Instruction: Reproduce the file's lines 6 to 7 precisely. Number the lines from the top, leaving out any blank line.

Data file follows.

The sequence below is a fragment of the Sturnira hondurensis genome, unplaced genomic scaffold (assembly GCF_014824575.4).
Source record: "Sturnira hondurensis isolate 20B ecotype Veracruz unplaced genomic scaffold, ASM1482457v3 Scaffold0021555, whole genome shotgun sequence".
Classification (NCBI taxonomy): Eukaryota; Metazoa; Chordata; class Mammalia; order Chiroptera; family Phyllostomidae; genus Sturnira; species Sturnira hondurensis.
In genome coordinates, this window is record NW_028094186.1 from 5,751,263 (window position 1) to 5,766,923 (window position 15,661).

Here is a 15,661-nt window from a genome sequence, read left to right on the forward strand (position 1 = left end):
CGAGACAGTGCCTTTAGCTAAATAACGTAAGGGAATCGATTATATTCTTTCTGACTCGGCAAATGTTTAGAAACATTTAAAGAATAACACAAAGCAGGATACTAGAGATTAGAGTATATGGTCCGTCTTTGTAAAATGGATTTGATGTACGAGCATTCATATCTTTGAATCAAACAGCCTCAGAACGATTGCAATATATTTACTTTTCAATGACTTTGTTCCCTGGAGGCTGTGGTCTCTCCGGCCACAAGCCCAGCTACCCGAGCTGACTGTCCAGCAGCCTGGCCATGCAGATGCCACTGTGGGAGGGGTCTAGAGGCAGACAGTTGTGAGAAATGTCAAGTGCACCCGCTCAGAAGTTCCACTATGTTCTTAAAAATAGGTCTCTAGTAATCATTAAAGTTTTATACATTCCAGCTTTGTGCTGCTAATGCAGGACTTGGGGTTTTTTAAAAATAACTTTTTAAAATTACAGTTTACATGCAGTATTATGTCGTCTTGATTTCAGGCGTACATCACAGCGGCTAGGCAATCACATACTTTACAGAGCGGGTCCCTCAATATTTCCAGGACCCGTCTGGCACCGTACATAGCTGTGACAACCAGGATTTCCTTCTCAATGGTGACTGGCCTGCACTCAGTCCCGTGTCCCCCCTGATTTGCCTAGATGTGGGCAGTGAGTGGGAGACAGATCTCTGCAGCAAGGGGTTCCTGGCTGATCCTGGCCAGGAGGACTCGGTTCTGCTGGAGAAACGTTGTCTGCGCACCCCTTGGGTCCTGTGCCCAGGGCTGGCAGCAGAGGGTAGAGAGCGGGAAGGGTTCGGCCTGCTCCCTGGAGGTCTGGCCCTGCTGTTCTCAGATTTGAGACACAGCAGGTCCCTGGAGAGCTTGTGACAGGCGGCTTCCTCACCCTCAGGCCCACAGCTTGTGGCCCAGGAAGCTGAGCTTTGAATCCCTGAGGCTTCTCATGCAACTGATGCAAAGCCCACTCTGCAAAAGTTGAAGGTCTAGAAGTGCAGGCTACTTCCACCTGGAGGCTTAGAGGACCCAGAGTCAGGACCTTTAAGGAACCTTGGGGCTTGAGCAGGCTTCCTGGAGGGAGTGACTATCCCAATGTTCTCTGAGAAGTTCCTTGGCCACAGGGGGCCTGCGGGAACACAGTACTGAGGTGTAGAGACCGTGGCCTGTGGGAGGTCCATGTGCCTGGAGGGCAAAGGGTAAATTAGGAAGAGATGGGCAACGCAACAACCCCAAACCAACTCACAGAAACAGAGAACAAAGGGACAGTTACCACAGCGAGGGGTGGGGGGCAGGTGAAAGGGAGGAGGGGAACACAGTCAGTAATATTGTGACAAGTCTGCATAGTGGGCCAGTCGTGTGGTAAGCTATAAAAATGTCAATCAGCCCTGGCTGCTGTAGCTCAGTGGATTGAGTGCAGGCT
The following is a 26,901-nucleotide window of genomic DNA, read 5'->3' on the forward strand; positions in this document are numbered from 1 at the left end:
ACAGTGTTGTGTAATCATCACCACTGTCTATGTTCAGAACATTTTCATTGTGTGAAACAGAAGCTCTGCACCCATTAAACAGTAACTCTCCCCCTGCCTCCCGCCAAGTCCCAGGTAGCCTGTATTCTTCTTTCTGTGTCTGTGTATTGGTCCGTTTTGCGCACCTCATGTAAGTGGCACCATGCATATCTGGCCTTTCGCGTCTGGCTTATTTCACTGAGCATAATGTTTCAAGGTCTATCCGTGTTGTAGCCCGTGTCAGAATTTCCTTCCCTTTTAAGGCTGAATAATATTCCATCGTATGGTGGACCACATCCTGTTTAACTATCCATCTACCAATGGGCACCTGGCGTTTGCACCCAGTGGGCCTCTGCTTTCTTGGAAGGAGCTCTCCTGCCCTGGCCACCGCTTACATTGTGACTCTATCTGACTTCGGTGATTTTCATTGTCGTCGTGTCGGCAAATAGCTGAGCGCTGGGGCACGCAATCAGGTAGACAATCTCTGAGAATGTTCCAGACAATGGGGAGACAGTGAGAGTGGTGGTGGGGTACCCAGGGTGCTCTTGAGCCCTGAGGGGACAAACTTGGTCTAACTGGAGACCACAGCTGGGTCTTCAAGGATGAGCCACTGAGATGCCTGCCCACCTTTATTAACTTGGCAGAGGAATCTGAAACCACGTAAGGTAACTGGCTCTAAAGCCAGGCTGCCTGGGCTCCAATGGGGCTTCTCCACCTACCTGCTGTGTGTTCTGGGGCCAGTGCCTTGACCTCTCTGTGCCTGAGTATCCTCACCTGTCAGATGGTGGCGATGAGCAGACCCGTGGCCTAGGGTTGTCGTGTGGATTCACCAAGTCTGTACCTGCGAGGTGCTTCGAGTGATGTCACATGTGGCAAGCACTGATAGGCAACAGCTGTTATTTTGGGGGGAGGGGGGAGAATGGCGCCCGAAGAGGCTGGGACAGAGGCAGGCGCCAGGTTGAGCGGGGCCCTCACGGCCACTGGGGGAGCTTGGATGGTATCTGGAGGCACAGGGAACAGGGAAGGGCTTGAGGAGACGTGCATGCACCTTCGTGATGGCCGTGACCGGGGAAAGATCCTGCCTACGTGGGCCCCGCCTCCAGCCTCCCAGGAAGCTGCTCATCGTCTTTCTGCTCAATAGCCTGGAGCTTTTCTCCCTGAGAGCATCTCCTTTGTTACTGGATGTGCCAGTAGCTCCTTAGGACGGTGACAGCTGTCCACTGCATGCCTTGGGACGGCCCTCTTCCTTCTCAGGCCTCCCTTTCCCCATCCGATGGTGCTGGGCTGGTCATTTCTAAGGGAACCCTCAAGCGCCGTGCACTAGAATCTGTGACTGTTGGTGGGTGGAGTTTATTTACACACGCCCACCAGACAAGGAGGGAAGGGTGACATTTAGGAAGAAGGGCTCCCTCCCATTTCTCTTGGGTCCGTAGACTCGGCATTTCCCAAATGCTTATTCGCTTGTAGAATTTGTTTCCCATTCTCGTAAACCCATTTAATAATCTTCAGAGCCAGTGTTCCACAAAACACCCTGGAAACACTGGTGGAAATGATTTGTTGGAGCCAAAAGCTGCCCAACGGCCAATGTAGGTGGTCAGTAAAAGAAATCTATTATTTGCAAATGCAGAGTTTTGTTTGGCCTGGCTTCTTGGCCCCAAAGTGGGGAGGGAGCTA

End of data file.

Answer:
CGAGACAGTGCCTTTAGCTAAATAACGTAAGGGAATCGATTATATTCTTTCTGACTCGGCAAATGTTTAGAAACATTTAAAGAATAACACAAAGCAGGATACTAGAGATTAGAGTATATGGTCCGTCTTTGTAAAATGGATTTGATGTACGAGCATTCATATCTTTGAATCAAACAGCCTCAGAACGATTGCAATATATTTACTTTTCAATGACTTTGTTCCCTGGAGGCTGTGGTCTCTCCGGCCACAAGCCCAGCTACCCGAGCTGACTGTCCAGCAGCCTGGCCATGCAGATGCCACTGTGGGAGGGGTCTAGAGGCAGACAGTTGTGAGAAATGTCAAGTGCACCCGCTCAGAAGTTCCACTATGTTCTTAAAAATAGGTCTCTAGTAATCATTAAAGTTTTATACATTCCAGCTTTGTGCTGCTAATGCAGGACTTGGGGTTTTTTAAAAATAACTTTTTAAAATTACAGTTTACATGCAGTATTATGTCGTCTTGATTTCAGGCGTACATCACAGCGGCTAGGCAATCACATACTTTACAGAGCGGGTCCCTCAATATTTCCAGGACCCGTCTGGCACCGTACATAGCTGTGACAACCAGGATTTCCTTCTCAATGGTGACTGGCCTGCACTCAGTCCCGTGTCCCCCCTGATTTGCCTAGATGTGGGCAGTGAGTGGGAGACAGATCTCTGCAGCAAGGGGTTCCTGGCTGATCCTGGCCAGGAGGACTCGGTTCTGCTGGAGAAACGTTGTCTGCGCACCCCTTGGGTCCTGTGCCCAGGGCTGGCAGCAGAGGGTAGAGAGCGGGAAGGGTTCGGCCTGCTCCCTGGAGGTCTGGCCCTGCTGTTCTCAGATTTGAGACACAGCAGGTCCCTGGAGAGCTTGTGACAGGCGGCTTCCTCACCCTCAGGCCCACAGCTTGTGGCCCAGGAAGCTGAGCTTTGAATCCCTGAGGCTTCTCATGCAACTGATGCAAAGCCCACTCTGCAAAAGTTGAAGGTCTAGAAGTGCAGGCTACTTCCACCTGGAGGCTTAGAGGACCCAGAGTCAGGACCTTTAAGGAACCTTGGGGCTTGAGCAGGCTTCCTGGAGGGAGTGACTATCCCAATGTTCTCTGAGAAGTTCCTTGGCCACAGGGGGCCTGCGGGAACACAGTACTGAGGTGTAGAGACCGTGGCCTGTGGGAGGTCCATGTGCCTGGAGGGCAAAGGGTAAATTAGGAAGAGATGGGCAACGCAACAACCCCAAACCAACTCACAGAAACAGAGAACAAAGGGACAGTTACCACAGCGAGGGGTGGGGGGCAGGTGAAAGGGAGGAGGGGAACACAGTCAGTAATATTGTGACAAGTCTGCATAGTGGGCCAGTCGTGTGGTAAGCTATAAAAATGTCAATCAGCCCTGGCTGCTGTAGCTCAGTGGATTGAGTGCAGGCT
The following is a 26,901-nucleotide window of genomic DNA, read 5'->3' on the forward strand; positions in this document are numbered from 1 at the left end: